Andrew Gazdecki:
I appreciate hearing that and more than happy to help. I guess my next question would be, walk me through your experience on Acquire. You go live, buyers start reaching out. How did you find the right buyer to work with and how did the transaction go from there?

Charlie Joseph:
So we had lots of inquiries. We had some which was just one message and then no one would reply afterwards. And we had the odd few that actually continued the conversation on. One of the buyers, we got speaking with him and we could see that he had a strong interest. So we then moved to emails. We would discuss over emails. We arranged a call. Then we jumped on a Zoom call, showed him the site.
We went through everything. I discussed some ideas and he was really interested. That led on to a second call. And then we expressed more. We showed the functionality of the site, how we monetize, what our revenue figures were, broken down. And it went from there really. And then it ended up being that they were interested. They gave us a price. We negotiated back and forth for about three weeks. And then the closer he just gone… We’ve managed to get a deal and it was finalized.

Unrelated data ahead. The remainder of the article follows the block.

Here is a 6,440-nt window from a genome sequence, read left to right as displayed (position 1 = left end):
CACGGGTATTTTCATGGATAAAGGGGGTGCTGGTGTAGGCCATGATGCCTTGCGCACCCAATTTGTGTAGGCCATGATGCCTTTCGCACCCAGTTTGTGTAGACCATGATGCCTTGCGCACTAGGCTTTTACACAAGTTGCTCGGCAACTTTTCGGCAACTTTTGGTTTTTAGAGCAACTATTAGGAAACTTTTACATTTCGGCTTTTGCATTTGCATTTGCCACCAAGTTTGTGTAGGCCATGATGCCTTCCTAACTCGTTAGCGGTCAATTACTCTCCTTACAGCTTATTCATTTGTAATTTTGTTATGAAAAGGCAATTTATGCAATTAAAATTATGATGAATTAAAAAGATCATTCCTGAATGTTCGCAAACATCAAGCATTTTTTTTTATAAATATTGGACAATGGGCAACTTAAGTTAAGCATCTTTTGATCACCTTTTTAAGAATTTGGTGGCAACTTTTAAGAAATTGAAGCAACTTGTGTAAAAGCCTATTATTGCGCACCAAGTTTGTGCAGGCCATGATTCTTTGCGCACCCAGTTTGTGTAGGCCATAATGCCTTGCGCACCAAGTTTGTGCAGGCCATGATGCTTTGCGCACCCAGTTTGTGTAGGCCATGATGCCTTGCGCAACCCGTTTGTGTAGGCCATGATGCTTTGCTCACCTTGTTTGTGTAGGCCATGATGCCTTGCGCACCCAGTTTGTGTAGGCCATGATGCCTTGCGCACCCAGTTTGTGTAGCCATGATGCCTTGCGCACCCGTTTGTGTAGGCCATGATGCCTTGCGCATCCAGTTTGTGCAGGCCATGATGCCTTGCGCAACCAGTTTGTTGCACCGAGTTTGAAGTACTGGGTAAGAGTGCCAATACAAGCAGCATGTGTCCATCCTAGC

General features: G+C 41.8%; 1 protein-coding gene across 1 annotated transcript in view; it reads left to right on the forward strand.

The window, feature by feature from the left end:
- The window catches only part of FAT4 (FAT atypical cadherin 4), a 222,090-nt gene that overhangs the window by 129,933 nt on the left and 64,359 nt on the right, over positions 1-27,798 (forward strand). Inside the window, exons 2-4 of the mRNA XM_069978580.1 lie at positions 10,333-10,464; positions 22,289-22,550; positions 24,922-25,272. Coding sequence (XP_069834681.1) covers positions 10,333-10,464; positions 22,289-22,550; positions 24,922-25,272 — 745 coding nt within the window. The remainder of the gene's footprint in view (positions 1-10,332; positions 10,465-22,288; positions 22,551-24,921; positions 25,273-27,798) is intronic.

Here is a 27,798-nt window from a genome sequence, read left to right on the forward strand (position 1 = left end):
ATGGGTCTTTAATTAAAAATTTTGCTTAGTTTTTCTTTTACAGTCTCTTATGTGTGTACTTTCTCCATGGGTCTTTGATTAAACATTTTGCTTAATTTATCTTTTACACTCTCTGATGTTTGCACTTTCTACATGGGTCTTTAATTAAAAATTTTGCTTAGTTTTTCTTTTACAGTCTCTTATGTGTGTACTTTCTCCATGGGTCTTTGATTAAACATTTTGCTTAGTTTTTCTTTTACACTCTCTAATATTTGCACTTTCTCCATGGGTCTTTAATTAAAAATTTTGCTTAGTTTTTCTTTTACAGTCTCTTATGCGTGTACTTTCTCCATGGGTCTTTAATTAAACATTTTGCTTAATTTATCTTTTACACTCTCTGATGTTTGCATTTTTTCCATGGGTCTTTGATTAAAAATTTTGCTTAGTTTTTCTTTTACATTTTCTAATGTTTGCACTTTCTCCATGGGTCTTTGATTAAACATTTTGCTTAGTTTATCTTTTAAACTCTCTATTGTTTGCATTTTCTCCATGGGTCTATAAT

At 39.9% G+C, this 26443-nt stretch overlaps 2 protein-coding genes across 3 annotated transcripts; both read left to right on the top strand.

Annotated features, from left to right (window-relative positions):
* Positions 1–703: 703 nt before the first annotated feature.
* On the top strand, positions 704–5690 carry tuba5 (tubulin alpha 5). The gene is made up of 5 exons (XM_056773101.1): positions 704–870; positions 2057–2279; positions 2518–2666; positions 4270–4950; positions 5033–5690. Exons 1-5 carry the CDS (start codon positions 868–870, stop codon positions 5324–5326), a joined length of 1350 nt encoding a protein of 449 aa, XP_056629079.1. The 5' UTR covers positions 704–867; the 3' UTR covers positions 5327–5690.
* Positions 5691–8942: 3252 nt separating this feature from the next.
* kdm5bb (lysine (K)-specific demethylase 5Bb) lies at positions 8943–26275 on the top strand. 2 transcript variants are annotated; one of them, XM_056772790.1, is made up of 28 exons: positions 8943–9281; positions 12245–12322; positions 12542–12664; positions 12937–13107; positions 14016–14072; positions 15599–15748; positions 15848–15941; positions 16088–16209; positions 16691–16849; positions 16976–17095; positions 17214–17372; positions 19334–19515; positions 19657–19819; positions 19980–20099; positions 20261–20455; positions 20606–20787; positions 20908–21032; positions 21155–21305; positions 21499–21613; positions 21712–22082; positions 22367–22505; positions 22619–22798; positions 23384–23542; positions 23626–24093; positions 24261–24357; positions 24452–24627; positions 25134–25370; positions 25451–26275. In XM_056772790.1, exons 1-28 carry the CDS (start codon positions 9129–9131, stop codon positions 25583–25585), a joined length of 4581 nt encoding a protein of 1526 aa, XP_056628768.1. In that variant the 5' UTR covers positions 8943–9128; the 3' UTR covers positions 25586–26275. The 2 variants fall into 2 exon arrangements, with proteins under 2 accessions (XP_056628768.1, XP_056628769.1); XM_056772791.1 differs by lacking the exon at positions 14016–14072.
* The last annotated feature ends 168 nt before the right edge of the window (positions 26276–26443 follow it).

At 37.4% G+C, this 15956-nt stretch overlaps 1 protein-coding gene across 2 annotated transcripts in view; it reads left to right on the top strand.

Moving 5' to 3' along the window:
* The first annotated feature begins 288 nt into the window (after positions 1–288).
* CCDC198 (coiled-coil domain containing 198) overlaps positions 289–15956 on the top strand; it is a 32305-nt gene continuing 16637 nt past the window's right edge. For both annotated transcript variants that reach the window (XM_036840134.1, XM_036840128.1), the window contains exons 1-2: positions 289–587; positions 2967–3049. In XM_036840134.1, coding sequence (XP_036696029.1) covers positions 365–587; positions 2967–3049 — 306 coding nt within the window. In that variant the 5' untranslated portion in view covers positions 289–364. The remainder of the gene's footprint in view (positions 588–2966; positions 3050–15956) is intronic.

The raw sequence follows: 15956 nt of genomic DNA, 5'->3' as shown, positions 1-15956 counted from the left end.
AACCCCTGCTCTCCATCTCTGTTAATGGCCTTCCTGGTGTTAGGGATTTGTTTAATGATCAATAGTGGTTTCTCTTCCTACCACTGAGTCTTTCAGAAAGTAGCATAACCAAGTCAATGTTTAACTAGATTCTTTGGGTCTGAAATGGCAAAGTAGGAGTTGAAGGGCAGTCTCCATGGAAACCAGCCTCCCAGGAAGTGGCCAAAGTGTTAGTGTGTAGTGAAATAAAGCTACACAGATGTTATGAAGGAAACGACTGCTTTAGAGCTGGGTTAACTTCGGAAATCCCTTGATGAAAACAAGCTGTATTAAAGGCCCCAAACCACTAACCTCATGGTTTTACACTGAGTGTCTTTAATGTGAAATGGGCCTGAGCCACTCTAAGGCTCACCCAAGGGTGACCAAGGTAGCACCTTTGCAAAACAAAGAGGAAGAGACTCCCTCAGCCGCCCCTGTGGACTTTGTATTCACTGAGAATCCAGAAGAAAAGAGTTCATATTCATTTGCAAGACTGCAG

Andrew Gazdecki:
Nice. Well, it sounds like a pretty smooth deal. Were there any bumps in the road or any headaches during the process?

Charlie Joseph:
It was mainly when it was looking for buyers because we had a lot of people that would message us saying, “I would like more information.” But then we wouldn’t get anywhere after that. That was the only part for me that I think were bumps. But with this buyer, it was good to see it straight through. It was nice to see where the buyer would like to take it. It’s nice. I think that the buyer wanted to see where my ideas were and where I would like to see it in the future.

Andrew Gazdecki: